The number of zeroes on your savings account statements aren't just a depiction of your financial future - they're a symbol of your self worth says Kate Northrup, author of the upcoming Money: A Love Story. Here, she lays out your plan for financial and emotional freedom. By Holly Corbett, REDBOOK.Read More »from 6 Steps to Change Your Relationship with Money
Stop feeling bad
"There's often a lot of guilt around money, but surrounding your finances with negative feelings will interfere with your ability to create abundance," says Northrup. Instead of focusing on the fact that you can't afford a family vacation this year, pay attention to the seemingly simple things paying the bills has gotten you. Thanks to auto-paying the electric company, you've had lights for 30 days. When you write a check for your mortgage, you're reaffirming your goal of owning a home. Reframing your expenses puts you in a completely different mindset - one of positivity that makes you feel more ready and willing to take action to change your circumstances.
Constantly complaining about your weight? Comparing your hubby to his dad? Newsflash: He hates when you do this. Here are the phrases that drive him absolutely crazy, and to banish them from your vocabulary. Is that the sound of better communication? By Anne Roderique-Jones, REDBOOK.Read More »from 10 Phrases He Secretly Hates
"You're exactly like your father."
Sure, we love our parents, but no one wants to be compared to them - especially when it's not a compliment. Marriage and family therapist Carin Goldstein says that starting a conversation with this phrase comes off as critical, judgmental and possibly insulting to your partner. She suggests spinning it differently if you want him to actually hear you. "If he's passive aggressive and that's how his father acts, take the comparison out - it leaves you stuck in negativity." Instead, tackle the problem outright by saying something like, "It would really help me if you could be more direct about what you're talking about." The key is asking for a desired behavior, not heaping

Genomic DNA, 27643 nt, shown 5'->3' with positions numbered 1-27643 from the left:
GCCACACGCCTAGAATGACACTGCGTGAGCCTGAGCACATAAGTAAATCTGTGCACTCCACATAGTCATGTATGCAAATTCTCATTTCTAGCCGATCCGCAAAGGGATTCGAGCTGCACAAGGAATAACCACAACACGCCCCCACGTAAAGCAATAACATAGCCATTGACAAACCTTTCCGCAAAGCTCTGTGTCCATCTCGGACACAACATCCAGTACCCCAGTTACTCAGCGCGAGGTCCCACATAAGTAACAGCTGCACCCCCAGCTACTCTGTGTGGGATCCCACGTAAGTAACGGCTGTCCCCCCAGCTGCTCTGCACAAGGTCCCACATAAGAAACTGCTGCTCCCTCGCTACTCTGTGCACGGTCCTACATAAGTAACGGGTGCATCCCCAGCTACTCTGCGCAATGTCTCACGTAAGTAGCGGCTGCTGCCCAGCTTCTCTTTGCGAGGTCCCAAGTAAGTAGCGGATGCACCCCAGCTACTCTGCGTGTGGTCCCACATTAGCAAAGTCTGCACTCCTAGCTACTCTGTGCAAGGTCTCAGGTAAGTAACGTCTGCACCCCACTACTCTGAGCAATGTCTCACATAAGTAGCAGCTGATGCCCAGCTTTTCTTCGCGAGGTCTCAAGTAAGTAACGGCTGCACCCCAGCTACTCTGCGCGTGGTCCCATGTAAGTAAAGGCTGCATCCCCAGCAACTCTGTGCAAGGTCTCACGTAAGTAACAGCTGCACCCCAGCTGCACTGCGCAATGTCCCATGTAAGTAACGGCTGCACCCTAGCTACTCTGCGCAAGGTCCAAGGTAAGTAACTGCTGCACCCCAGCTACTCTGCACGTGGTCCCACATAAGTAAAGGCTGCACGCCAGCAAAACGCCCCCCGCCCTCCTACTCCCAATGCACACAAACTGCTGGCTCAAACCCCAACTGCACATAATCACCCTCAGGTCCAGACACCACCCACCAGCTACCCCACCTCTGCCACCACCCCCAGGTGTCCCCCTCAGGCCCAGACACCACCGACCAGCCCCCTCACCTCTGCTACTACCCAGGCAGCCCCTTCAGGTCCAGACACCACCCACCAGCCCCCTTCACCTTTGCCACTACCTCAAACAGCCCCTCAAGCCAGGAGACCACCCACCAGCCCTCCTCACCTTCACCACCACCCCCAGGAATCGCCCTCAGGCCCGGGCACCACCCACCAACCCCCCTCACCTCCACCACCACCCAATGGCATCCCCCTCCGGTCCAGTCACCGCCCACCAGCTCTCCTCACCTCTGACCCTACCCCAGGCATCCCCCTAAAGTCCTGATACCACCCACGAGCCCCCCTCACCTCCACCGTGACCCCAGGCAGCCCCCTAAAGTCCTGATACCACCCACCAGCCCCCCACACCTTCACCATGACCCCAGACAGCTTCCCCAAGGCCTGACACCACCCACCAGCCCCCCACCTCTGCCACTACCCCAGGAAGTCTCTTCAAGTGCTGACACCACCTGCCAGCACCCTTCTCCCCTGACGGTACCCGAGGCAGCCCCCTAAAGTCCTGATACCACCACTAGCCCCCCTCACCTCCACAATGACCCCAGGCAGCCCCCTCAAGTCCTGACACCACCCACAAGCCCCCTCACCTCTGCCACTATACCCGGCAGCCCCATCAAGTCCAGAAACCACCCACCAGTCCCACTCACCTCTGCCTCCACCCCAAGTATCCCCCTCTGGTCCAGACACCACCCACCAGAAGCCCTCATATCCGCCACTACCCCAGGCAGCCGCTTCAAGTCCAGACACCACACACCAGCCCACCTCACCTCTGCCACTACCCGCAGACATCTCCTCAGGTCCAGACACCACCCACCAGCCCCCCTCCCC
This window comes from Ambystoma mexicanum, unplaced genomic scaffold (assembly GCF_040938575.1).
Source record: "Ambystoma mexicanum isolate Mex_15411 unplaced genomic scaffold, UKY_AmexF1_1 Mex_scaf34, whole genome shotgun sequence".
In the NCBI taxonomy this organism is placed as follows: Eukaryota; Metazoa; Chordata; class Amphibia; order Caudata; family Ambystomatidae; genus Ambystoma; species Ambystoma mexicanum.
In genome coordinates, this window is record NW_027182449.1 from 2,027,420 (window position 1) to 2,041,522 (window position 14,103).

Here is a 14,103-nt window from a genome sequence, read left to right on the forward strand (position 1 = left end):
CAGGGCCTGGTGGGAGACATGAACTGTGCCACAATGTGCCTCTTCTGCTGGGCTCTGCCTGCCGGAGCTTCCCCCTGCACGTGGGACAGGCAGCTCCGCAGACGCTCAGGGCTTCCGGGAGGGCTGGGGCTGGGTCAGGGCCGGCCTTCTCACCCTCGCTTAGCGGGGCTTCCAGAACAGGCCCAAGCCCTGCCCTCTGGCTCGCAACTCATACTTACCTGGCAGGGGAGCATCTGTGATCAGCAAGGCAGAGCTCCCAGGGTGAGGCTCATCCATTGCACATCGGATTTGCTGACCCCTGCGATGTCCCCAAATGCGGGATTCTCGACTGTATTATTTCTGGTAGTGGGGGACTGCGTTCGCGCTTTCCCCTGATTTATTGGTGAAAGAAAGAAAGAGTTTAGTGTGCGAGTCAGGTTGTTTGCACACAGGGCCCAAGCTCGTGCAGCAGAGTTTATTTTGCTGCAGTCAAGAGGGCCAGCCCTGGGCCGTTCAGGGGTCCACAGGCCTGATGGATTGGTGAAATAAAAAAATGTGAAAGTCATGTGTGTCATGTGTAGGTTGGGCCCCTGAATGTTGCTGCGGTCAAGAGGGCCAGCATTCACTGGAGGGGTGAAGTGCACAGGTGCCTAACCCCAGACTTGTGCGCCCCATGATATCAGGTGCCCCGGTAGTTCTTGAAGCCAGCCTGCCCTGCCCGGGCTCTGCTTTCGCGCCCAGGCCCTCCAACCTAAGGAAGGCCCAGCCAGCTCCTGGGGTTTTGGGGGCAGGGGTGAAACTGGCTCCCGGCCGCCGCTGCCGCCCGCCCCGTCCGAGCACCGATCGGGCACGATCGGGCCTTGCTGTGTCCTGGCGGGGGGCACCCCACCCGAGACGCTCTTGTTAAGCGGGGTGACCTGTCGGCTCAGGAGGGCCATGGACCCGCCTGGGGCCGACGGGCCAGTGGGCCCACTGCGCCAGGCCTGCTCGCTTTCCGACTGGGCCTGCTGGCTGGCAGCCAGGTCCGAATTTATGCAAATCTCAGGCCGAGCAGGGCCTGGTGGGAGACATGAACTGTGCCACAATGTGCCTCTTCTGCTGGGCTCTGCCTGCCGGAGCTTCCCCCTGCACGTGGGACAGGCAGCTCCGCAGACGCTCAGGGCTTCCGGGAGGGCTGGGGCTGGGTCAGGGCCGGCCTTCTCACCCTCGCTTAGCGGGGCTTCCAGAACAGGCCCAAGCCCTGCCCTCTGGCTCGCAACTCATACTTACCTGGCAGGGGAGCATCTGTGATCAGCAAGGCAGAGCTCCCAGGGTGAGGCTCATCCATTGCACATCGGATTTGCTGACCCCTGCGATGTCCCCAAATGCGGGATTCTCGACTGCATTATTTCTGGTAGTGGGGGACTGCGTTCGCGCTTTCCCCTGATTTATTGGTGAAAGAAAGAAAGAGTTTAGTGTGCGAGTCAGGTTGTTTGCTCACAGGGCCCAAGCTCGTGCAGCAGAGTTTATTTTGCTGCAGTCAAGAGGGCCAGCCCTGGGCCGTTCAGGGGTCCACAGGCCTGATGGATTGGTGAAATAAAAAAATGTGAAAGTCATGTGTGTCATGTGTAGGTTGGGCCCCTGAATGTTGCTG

Grinch-time came early last year: By early December, more than a quarter of American shoppers had already outspent their gift budget, according to a survey from America's Research Group. Nothing saps joy like credit card dread, so this year things have to be different--and they can be. We calculated that if you use all the rebates, tools, and strategies below, you could save over $500 on your season's celebration. Ho, ho, ho! Consider that our little gift to you. By Kate Ashford, REDBOOK.Read More »from 13 Ways to Spend Less Over the Holidays
Stalk a lower price.
Know exactly what you want to buy but aren't finding it at a cost you can live with? Visit google.com/alerts and, in quotes, enter the product's name followed by the minimum price and the maximum price you'll pay, separated by two periods. (It looks like this: "Sony Handycam HDR-CX190 $1..$250.") Hit "Create Alert." Now, if a price pops up on that item that's under $250, you'll get an email.
Fill your pantry in advance.
Beginning in late fall, bargains start appearing on
- It's holiday party season, so bling it on with the most gorgeous -- and flattering -- shimmery makeup. Read on for pro tips on how to wear it without overglowing. By Eleanor Langston, REDBOOK.
- What does every woman want for the holidays? Tons of compliments about what a talented baker she is! Even if you only turn your oven on once a year, these recipes will make you a Christmas cookie rock star. By Frank P. Melodia, REDBOOK.
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Read More »from 31 Days of Christmas Cookies
New breakthrough products and wise styling tricks give thinning hair bold volume and a healthy shine. By Ning Chao, REDBOOK.Read More »from Your Plan for Thicker, Healthier Hair
Getting a little skinnier sounds nice--except when it comes to hair, that is. But it's part of aging: Our hair follicles shrink due to hereditary factors and hormonal shifts, which cause strands to grow in thinner and more fragile. "These changes usually start around your 40s, but stress can bring them on earlier," says Alan J. Bauman, M.D., a board-certified hair restoration physician and founder of Bauman Medical Group in Boca Raton, FL. If you've noticed your hair is getting finer, your timing is perfect: New treatments and smart strategies can fatten things up today and put the brakes on thinning in the long run.
First, know the signs.
"Most women initially spot finer strands around their hairline," says Fredric Brandt, M.D., a New York City and Miami dermatologist and host of the Ask Dr. Brandt adio show. Other typical signs of thinning: you have less